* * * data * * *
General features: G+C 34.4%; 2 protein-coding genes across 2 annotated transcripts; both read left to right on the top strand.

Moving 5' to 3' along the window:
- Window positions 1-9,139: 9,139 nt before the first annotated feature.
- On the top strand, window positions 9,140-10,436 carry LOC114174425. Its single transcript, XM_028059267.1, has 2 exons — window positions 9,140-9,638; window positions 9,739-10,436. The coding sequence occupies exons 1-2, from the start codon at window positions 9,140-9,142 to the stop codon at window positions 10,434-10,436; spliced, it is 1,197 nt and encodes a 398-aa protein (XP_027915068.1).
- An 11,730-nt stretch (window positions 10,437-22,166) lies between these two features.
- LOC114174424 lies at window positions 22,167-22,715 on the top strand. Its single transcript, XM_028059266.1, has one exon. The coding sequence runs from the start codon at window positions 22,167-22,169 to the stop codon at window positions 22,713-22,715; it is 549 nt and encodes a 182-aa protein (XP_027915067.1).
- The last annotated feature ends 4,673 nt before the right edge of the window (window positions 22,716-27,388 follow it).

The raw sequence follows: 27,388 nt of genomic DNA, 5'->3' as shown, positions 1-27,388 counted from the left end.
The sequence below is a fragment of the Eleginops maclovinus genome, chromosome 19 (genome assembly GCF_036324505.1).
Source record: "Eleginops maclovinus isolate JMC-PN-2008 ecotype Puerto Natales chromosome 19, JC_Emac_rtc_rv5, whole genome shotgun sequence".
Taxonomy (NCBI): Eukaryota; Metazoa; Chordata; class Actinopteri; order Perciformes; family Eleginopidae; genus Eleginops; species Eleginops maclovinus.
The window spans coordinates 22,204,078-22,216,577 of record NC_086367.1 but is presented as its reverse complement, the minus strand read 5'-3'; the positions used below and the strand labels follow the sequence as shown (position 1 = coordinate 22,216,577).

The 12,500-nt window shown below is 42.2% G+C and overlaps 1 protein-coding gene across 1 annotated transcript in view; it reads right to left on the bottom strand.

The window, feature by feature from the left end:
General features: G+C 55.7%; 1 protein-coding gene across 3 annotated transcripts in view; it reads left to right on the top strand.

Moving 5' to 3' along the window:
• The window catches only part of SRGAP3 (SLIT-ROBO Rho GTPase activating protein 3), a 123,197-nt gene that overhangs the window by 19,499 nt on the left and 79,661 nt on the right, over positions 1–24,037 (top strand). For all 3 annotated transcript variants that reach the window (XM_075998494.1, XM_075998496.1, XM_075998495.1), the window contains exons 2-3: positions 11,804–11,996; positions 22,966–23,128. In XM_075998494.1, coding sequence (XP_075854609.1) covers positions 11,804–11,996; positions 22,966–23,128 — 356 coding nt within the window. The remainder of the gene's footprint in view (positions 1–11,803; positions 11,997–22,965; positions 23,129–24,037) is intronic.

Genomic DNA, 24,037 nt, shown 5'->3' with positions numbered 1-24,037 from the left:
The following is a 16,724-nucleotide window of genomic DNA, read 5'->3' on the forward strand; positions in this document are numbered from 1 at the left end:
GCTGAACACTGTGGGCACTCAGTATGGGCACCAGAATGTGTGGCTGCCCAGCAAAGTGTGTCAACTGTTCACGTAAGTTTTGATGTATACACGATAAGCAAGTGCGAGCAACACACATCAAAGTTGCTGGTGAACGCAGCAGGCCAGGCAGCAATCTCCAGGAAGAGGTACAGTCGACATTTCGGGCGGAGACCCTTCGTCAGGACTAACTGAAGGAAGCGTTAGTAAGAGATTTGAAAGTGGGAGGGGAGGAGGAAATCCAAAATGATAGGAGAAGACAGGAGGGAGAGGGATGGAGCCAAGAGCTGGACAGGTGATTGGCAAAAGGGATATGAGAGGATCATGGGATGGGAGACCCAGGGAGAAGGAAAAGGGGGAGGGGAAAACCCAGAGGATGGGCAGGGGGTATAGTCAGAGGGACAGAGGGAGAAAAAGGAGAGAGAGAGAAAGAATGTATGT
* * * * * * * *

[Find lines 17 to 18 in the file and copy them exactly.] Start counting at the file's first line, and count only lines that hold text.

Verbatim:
• The window catches only part of SRGAP3 (SLIT-ROBO Rho GTPase activating protein 3), a 123,197-nt gene that overhangs the window by 19,499 nt on the left and 79,661 nt on the right, over positions 1–24,037 (top strand). For all 3 annotated transcript variants that reach the window (XM_075998494.1, XM_075998496.1, XM_075998495.1), the window contains exons 2-3: positions 11,804–11,996; positions 22,966–23,128. In XM_075998494.1, coding sequence (XP_075854609.1) covers positions 11,804–11,996; positions 22,966–23,128 — 356 coding nt within the window. The remainder of the gene's footprint in view (positions 1–11,803; positions 11,997–22,965; positions 23,129–24,037) is intronic.

Genomic DNA, 24,037 nt, shown 5'->3' with positions numbered 1-24,037 from the left: